Rural America has used propane in various ways for about 100 years. Today, around 40 percent of Americans in these areas use propane for farming operations and over 50 percent use liquefied petroleum gas in their houses. Over one million gallons of this fuel are used each year. This figure alone points to the fact that propane has other uses beyond powering appliances and heating homes.
Why the agriculture industry uses propane
Most parts of the USA have access to fuel delivery, making it easily available in nearly any rural location. Besides convenience, there are several other reasons why farmers choose this type of fuel for their agricultural needs.
Propane does not require fuel stabilization from one season to the next, which means that it stores well throughout the year. It keeps farm equipment engines clean, extending their useful life and reducing maintenance needs. Known for being a clean fuel, propane produces up to 24 percent less (greenhouse gas) emissions than gasoline 11 percent less than diesel.
Farmers do not have to create or follow an EPA spill prevention plan because propane is a non-toxic fuel. Because of the way it is stored, fuel theft is not much of an issue either. A substantial segment of the United States economy is powered by propane. Domestic production of this product runs at about 98 percent.
A breakdown of propane use
The following are some common uses of propane in an agricultural setting. Whenever and wherever fuel is needed on farms and ranches, you can find ways for it to be supplied by this product.
Propane gives power to boilers, radiant heat systems, and specially designed furnaces for greenhouses, livestock, and poultry. The key to why this fuel is the best fit for these situations is found in the clean air and consistent heat it provides.
Engines for irrigation
In all 50 states, EPA and CARB certified propane-powered irrigation engines are available for sale. Leading engine manufacturers have specifically engineered this equipment to be powered by propane. This fuel is dependable and efficient, so it is perfect for long-term use.
Propane powered grain dryers
Its status as a clean fuel means that propane will never contaminate your grain. This product makes it possible for your grain harvesting schedules to be more flexible, and reduces your yield loss. Over 80 percent of grain dryers now use this type of fuel.
Generators and other equipment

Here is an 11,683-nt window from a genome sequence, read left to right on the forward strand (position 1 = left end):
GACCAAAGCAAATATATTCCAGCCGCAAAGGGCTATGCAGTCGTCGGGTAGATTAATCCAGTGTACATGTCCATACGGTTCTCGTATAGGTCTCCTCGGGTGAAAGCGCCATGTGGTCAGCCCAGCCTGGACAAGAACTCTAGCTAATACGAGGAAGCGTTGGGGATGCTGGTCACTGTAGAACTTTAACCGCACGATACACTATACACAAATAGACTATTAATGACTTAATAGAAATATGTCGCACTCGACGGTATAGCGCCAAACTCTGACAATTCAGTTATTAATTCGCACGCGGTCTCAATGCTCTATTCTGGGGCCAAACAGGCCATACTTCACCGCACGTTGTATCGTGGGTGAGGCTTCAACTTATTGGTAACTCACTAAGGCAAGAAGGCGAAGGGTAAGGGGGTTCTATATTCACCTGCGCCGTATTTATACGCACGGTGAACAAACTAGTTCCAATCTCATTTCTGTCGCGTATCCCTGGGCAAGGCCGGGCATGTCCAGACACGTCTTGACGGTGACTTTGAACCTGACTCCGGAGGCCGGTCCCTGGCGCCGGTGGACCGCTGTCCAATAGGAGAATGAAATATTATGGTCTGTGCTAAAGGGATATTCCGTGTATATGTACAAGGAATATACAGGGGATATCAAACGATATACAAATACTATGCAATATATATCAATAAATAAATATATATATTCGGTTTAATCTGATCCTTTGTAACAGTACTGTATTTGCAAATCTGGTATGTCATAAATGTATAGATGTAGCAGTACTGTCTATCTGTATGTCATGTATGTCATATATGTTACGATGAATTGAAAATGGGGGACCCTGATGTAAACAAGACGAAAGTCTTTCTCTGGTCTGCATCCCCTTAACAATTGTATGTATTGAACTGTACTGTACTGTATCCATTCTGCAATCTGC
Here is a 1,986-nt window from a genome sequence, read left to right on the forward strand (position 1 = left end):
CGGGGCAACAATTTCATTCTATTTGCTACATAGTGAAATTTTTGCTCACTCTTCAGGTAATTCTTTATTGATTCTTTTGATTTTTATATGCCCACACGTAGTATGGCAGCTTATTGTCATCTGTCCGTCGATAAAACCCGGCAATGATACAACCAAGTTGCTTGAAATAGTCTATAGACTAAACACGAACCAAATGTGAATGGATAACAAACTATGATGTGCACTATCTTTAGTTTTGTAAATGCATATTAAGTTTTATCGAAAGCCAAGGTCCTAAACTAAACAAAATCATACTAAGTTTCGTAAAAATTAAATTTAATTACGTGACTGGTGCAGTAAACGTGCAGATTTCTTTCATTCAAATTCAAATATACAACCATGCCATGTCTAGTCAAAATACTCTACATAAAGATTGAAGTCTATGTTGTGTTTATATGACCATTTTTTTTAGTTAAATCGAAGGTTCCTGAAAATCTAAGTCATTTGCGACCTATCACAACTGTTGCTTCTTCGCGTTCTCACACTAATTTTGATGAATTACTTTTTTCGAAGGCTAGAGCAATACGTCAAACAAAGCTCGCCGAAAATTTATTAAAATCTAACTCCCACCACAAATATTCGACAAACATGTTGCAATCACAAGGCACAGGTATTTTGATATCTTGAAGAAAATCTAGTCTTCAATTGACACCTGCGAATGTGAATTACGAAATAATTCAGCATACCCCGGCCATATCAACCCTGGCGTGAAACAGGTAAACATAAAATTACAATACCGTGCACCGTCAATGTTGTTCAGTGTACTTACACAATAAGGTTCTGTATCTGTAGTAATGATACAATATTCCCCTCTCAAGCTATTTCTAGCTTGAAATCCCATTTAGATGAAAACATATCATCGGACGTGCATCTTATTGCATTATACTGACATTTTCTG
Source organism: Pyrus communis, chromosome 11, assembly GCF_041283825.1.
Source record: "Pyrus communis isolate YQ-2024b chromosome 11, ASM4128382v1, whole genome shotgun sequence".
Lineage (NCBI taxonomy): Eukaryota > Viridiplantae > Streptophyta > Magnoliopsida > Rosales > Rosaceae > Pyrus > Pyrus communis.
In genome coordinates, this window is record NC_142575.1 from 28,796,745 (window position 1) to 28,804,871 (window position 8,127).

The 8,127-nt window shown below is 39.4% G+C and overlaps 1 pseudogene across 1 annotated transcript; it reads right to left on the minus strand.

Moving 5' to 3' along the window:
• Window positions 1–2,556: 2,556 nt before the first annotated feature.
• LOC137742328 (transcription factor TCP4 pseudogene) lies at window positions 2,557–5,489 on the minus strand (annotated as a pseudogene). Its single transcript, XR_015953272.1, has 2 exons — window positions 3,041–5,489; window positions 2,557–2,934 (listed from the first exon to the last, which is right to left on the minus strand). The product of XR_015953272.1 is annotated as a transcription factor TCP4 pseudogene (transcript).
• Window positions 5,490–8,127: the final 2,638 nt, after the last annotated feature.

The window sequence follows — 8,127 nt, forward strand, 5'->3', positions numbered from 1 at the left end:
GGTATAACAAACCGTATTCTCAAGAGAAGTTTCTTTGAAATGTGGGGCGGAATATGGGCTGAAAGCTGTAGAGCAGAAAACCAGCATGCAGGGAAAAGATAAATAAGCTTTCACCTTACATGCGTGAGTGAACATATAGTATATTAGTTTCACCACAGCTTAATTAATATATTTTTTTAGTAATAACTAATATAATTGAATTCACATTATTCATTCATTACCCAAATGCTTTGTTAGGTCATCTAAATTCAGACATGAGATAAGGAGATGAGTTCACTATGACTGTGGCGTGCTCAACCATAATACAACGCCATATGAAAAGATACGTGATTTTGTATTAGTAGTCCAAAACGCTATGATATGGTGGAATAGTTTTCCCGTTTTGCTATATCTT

Running power independent of the grid, propane generators are used to provide backup power generation and even primary power. LP gas-powered generators are ready to use whenever you need them and they provide a nondegradable, reliable source of power. Forklifts, vehicles, home appliances, and many more items are powered by agricultural propane. If you need this fuel for thermal agriculture, it is available to help you protect your crops from damaging cold.
Consider the benefits of converting to propane
If you are thinking about converting more applications used in your operation to this product, there are many benefits. The cost for new propane engines generally runs 20-40 percent less than comparable diesel engines. The Propane Farm Incentive Program can help you with some of the startup costs of adding new agricultural equipment to your farm if you decide to switch. Certain models of irrigation engines, generators, grain dryers, greenhouse and swine heaters, and flame weed control units have incentives available when you purchase as well.
Your upgrades may also qualify for efficiency programs sponsored by the USDA (United States Department of Agriculture), through the USDA Rural Energy for America Program. Local agricultural organizations and programs are other places to check for help with maximizing the cost-effectiveness of switching to propane.
With locations in Texas, New Mexico, Oklahoma, Kansas, Colorado, and Louisiana, Kendrick Oil can help your business with its wholesale fuel needs. We distribute a variety of wholesale fuels including propane, regular gas, and diesel. If you have any questions about our Products and Services, please call (800) 299-3991 or Contact Us via email to learn more.